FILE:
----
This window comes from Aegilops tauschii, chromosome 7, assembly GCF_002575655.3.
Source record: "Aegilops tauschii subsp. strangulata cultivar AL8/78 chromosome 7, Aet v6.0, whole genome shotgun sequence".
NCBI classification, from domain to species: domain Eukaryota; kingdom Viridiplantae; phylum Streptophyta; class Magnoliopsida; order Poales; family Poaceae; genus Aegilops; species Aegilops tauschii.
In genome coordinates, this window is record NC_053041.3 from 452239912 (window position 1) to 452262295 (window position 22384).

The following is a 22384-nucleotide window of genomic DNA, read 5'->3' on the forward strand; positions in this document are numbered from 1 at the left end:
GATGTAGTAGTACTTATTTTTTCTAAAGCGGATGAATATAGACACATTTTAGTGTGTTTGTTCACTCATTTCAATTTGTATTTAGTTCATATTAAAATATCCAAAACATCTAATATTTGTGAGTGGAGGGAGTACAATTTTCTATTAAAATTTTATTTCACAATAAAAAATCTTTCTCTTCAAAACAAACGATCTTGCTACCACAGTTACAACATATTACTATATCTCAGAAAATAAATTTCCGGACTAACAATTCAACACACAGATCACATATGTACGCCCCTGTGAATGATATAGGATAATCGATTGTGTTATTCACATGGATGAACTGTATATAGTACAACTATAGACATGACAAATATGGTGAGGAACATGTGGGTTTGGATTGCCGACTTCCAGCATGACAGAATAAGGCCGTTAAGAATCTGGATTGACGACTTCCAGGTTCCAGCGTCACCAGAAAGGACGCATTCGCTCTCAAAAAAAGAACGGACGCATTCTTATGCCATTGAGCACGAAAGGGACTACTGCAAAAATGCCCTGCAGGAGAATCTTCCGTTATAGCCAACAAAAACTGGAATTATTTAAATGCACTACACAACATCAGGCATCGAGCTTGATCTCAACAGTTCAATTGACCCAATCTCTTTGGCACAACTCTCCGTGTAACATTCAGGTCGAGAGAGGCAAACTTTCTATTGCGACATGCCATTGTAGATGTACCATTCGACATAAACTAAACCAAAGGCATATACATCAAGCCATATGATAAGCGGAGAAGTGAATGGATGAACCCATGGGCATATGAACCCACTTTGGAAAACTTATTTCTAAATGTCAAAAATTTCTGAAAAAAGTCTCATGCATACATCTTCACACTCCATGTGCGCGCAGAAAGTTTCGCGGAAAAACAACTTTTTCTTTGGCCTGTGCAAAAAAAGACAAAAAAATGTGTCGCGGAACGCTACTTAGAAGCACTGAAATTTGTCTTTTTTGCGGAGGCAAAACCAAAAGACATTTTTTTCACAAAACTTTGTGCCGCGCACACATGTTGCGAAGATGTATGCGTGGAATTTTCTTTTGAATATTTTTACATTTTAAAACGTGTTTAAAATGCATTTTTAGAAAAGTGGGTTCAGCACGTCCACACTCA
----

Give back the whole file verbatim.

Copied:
This window comes from Aegilops tauschii, chromosome 7, assembly GCF_002575655.3.
Source record: "Aegilops tauschii subsp. strangulata cultivar AL8/78 chromosome 7, Aet v6.0, whole genome shotgun sequence".
NCBI classification, from domain to species: domain Eukaryota; kingdom Viridiplantae; phylum Streptophyta; class Magnoliopsida; order Poales; family Poaceae; genus Aegilops; species Aegilops tauschii.
In genome coordinates, this window is record NC_053041.3 from 452239912 (window position 1) to 452262295 (window position 22384).

The following is a 22384-nucleotide window of genomic DNA, read 5'->3' on the forward strand; positions in this document are numbered from 1 at the left end:
GATGTAGTAGTACTTATTTTTTCTAAAGCGGATGAATATAGACACATTTTAGTGTGTTTGTTCACTCATTTCAATTTGTATTTAGTTCATATTAAAATATCCAAAACATCTAATATTTGTGAGTGGAGGGAGTACAATTTTCTATTAAAATTTTATTTCACAATAAAAAATCTTTCTCTTCAAAACAAACGATCTTGCTACCACAGTTACAACATATTACTATATCTCAGAAAATAAATTTCCGGACTAACAATTCAACACACAGATCACATATGTACGCCCCTGTGAATGATATAGGATAATCGATTGTGTTATTCACATGGATGAACTGTATATAGTACAACTATAGACATGACAAATATGGTGAGGAACATGTGGGTTTGGATTGCCGACTTCCAGCATGACAGAATAAGGCCGTTAAGAATCTGGATTGACGACTTCCAGGTTCCAGCGTCACCAGAAAGGACGCATTCGCTCTCAAAAAAAGAACGGACGCATTCTTATGCCATTGAGCACGAAAGGGACTACTGCAAAAATGCCCTGCAGGAGAATCTTCCGTTATAGCCAACAAAAACTGGAATTATTTAAATGCACTACACAACATCAGGCATCGAGCTTGATCTCAACAGTTCAATTGACCCAATCTCTTTGGCACAACTCTCCGTGTAACATTCAGGTCGAGAGAGGCAAACTTTCTATTGCGACATGCCATTGTAGATGTACCATTCGACATAAACTAAACCAAAGGCATATACATCAAGCCATATGATAAGCGGAGAAGTGAATGGATGAACCCATGGGCATATGAACCCACTTTGGAAAACTTATTTCTAAATGTCAAAAATTTCTGAAAAAAGTCTCATGCATACATCTTCACACTCCATGTGCGCGCAGAAAGTTTCGCGGAAAAACAACTTTTTCTTTGGCCTGTGCAAAAAAAGACAAAAAAATGTGTCGCGGAACGCTACTTAGAAGCACTGAAATTTGTCTTTTTTGCGGAGGCAAAACCAAAAGACATTTTTTTCACAAAACTTTGTGCCGCGCACACATGTTGCGAAGATGTATGCGTGGAATTTTCTTTTGAATATTTTTACATTTTAAAACGTGTTTAAAATGCATTTTTAGAAAAGTGGGTTCAGCACGTCCACACTCA